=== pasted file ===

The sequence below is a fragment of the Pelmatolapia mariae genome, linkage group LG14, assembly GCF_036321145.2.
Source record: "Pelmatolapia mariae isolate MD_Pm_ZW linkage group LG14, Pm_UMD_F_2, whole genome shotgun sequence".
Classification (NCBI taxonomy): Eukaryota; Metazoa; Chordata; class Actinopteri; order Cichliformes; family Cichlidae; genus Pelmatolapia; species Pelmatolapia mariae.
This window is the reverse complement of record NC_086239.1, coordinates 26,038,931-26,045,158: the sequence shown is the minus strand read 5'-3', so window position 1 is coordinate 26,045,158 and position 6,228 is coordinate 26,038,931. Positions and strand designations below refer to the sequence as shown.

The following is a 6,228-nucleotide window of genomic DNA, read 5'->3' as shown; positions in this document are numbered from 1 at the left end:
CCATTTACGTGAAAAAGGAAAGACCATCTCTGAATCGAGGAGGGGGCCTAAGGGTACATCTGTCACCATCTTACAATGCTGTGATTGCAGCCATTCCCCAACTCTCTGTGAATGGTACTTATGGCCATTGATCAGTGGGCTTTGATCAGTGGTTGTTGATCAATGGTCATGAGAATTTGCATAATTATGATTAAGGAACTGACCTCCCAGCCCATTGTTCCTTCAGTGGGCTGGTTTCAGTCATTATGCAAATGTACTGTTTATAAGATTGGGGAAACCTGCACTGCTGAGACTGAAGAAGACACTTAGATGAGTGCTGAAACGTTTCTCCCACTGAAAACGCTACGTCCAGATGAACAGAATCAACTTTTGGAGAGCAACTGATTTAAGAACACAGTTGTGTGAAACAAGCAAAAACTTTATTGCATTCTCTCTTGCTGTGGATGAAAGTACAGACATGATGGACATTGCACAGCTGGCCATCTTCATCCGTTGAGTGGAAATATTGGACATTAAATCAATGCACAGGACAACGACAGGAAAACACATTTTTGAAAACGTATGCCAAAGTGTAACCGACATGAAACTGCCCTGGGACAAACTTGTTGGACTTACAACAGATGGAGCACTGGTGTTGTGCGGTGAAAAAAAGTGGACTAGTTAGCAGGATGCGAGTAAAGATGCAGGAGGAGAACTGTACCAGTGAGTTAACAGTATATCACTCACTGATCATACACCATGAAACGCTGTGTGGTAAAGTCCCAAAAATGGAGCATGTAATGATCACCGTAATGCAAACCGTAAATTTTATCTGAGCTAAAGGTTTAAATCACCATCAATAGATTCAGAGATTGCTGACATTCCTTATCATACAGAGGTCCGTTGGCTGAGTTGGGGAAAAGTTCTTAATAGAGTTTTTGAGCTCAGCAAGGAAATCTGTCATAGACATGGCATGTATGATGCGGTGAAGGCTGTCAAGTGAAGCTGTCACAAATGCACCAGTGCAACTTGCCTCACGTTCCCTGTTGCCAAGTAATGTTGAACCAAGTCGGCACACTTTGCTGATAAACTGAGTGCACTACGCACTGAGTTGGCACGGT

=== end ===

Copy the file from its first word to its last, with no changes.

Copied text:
The sequence below is a fragment of the Pelmatolapia mariae genome, linkage group LG14, assembly GCF_036321145.2.
Source record: "Pelmatolapia mariae isolate MD_Pm_ZW linkage group LG14, Pm_UMD_F_2, whole genome shotgun sequence".
Classification (NCBI taxonomy): Eukaryota; Metazoa; Chordata; class Actinopteri; order Cichliformes; family Cichlidae; genus Pelmatolapia; species Pelmatolapia mariae.
This window is the reverse complement of record NC_086239.1, coordinates 26,038,931-26,045,158: the sequence shown is the minus strand read 5'-3', so window position 1 is coordinate 26,045,158 and position 6,228 is coordinate 26,038,931. Positions and strand designations below refer to the sequence as shown.

The following is a 6,228-nucleotide window of genomic DNA, read 5'->3' as shown; positions in this document are numbered from 1 at the left end:
CCATTTACGTGAAAAAGGAAAGACCATCTCTGAATCGAGGAGGGGGCCTAAGGGTACATCTGTCACCATCTTACAATGCTGTGATTGCAGCCATTCCCCAACTCTCTGTGAATGGTACTTATGGCCATTGATCAGTGGGCTTTGATCAGTGGTTGTTGATCAATGGTCATGAGAATTTGCATAATTATGATTAAGGAACTGACCTCCCAGCCCATTGTTCCTTCAGTGGGCTGGTTTCAGTCATTATGCAAATGTACTGTTTATAAGATTGGGGAAACCTGCACTGCTGAGACTGAAGAAGACACTTAGATGAGTGCTGAAACGTTTCTCCCACTGAAAACGCTACGTCCAGATGAACAGAATCAACTTTTGGAGAGCAACTGATTTAAGAACACAGTTGTGTGAAACAAGCAAAAACTTTATTGCATTCTCTCTTGCTGTGGATGAAAGTACAGACATGATGGACATTGCACAGCTGGCCATCTTCATCCGTTGAGTGGAAATATTGGACATTAAATCAATGCACAGGACAACGACAGGAAAACACATTTTTGAAAACGTATGCCAAAGTGTAACCGACATGAAACTGCCCTGGGACAAACTTGTTGGACTTACAACAGATGGAGCACTGGTGTTGTGCGGTGAAAAAAAGTGGACTAGTTAGCAGGATGCGAGTAAAGATGCAGGAGGAGAACTGTACCAGTGAGTTAACAGTATATCACTCACTGATCATACACCATGAAACGCTGTGTGGTAAAGTCCCAAAAATGGAGCATGTAATGATCACCGTAATGCAAACCGTAAATTTTATCTGAGCTAAAGGTTTAAATCACCATCAATAGATTCAGAGATTGCTGACATTCCTTATCATACAGAGGTCCGTTGGCTGAGTTGGGGAAAAGTTCTTAATAGAGTTTTTGAGCTCAGCAAGGAAATCTGTCATAGACATGGCATGTATGATGCGGTGAAGGCTGTCAAGTGAAGCTGTCACAAATGCACCAGTGCAACTTGCCTCACGTTCCCTGTTGCCAAGTAATGTTGAACCAAGTCGGCACACTTTGCTGATAAACTGAGTGCACTACGCACTGAGTTGGCACGGT